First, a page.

Monologue has changed to dialogue, bringing a new era of Public Relations. It’s no longer about traditional media and analysts. PR must now also focus on the very people it wants to reach.
Bloggers are gaining recognition as industry authorities, earning the same (and sometimes more) respect and reach as traditional media (and sometimes surpassing it).
PR veterans are suddenly finding themselves searching for guidance and answers as everything they know is changing right before their eyes. A new, hybrid breed of Web-savvy communications professionals is emerging, and companies and agencies are actively seeking these new experts to effectively compete, now and in the future.
These highly sought-after New Media PR practitioners include those who blog, run a podcast or video show, communicate in popular micromedia networks such as Twitter, create profiles across several social networks and actively cultivate their social graph, customize pages with an understanding of “lite” HTML, and participate in the communities that are important to them (whether professionally or personally). Genuine experience is the desired commodity, not just a willingness to venture into new marketing channels just because you have no other choice.
Therefore, it’s time to engage.
Don’t worry, though. It’s not too late to join and help guide the PR renaissance. You’re reading this book, so you already have a head start. The principles driving the New PR movement are not foreign; they’re deeply rooted in customer service, the social sciences, and community participation. When you look at it from the perspective of an ordinary person and not a marketer, you’ll quickly realize that you already have experience as a consumer—one who makes purchases and advises others about their purchases. You have what you need to start the change from within.
We’re writing this book for you.
Social Media will help us put the public back into Public Relations. With that in mind, we encourage you to jump in, but also to understand the dynamics of Social Media, the new world of influence, and the relevant tools necessary for successful participation. Our goal with this book is to make you Social Media literate and to start you down the path of becoming a New Media expert and, more important, a champion for change. We believe that this book will help you excel in your marketing career and give you the capability and confidence to help those around you, including the company you represent.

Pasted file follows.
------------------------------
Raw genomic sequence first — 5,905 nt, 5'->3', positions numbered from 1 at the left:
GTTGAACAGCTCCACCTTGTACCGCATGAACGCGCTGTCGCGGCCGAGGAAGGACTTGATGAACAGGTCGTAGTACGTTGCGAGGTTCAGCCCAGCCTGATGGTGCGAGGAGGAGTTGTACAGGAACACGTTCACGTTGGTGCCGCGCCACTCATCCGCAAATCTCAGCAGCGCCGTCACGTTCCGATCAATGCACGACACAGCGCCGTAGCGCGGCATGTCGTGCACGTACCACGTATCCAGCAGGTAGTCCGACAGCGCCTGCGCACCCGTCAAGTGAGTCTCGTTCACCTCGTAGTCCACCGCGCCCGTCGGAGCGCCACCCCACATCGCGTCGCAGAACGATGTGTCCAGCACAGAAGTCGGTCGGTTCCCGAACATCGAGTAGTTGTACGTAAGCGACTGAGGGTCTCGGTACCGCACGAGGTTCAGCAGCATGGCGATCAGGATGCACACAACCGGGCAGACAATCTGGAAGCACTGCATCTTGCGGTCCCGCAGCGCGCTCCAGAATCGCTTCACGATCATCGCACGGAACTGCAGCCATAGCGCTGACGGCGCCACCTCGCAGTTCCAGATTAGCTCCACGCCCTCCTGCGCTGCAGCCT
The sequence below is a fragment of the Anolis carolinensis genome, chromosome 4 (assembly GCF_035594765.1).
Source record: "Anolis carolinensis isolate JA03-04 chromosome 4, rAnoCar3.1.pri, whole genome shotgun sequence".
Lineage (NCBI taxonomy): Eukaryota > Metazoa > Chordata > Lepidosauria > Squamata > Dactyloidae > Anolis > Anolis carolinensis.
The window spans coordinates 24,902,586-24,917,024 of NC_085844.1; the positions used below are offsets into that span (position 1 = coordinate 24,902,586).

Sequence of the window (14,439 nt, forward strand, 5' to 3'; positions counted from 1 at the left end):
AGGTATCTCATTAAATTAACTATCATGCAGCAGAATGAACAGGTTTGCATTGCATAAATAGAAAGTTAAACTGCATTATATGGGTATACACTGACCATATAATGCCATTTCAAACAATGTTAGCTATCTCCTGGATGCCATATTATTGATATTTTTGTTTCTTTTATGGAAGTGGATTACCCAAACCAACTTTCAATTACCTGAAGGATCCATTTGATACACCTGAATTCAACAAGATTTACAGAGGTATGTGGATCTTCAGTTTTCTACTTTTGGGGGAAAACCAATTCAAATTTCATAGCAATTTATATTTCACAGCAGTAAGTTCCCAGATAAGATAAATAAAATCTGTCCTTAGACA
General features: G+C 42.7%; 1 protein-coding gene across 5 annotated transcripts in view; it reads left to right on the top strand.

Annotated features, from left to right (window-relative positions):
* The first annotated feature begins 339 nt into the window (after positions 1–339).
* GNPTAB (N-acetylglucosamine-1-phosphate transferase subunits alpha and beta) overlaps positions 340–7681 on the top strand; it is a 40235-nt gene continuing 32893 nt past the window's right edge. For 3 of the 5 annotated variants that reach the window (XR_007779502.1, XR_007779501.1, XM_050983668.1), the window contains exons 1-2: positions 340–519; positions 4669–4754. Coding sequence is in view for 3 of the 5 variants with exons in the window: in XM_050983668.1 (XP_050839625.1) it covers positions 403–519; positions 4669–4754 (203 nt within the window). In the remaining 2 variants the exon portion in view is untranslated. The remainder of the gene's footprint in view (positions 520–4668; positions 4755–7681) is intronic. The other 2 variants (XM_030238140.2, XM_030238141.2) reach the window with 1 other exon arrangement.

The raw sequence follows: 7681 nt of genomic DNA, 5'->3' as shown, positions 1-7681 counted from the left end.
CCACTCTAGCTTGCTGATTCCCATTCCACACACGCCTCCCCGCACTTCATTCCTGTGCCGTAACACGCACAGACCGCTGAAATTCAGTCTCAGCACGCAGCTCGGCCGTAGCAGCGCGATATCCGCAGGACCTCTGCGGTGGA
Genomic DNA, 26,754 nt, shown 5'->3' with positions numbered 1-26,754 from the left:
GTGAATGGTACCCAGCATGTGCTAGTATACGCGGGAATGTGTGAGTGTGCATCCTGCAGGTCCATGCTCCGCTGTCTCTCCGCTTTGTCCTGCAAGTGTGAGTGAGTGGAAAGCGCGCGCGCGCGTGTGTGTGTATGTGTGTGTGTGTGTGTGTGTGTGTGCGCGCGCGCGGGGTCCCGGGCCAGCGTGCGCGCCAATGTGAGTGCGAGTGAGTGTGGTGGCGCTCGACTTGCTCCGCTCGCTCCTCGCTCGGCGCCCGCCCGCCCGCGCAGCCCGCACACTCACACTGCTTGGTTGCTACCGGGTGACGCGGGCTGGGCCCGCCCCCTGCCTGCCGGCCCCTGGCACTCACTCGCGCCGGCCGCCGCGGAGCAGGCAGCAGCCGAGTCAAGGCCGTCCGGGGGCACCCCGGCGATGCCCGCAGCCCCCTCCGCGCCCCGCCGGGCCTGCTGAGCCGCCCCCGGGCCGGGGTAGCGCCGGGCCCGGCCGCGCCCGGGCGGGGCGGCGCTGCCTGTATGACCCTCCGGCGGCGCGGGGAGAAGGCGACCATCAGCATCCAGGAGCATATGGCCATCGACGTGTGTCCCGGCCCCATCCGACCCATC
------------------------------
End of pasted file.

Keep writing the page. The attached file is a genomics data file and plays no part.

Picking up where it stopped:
This book lays out the lessons you need to learn, direct from our experiences over this past decade of continuous evolution. The information (and, we hope, wisdom) included in this book comes from more than just our personal experiences. We have included insight from some of the most visionary, brilliant, and active authorities on the subject of PR and the socialization of media. We believe that these insights will help you understand New PR and encourage you to adapt your own professional practices to our new reality.
We all learn from one another.
“There will be two kinds of PR professionals in the future: those who read this book and get with the program, and the unemployed. Your choice.”
—Seth Godin, Author of Tribes
“I am thrilled that there is finally a book about the right way to approach PR in today’s world, where hyper-connected conversations trump the old school broadcast mentality. Everyone who wants to build a career in PR or marketing should read this book.”
—Tony Hsieh, CEO, Zappos.com
“Putting the Public Back in Public Relations is a passionate and persuasive case for rewriting the rules of public relations. Authors Solis and Breakenridge expertly combine third-party perspective with case studies and examples to paint a picture of a profession on the brink of reinvention.”
—Paul Gillin, Author, The New Influencers and Secrets of Social Media Marketing
“Putting the Public Back in Public Relations is an excellent read. It is the right book at the right time, explaining the reinvention of Public Relations at the hands of Social Media. A must read for those innovative marketers charged with creating differentiation in today’s competitive marketplace.”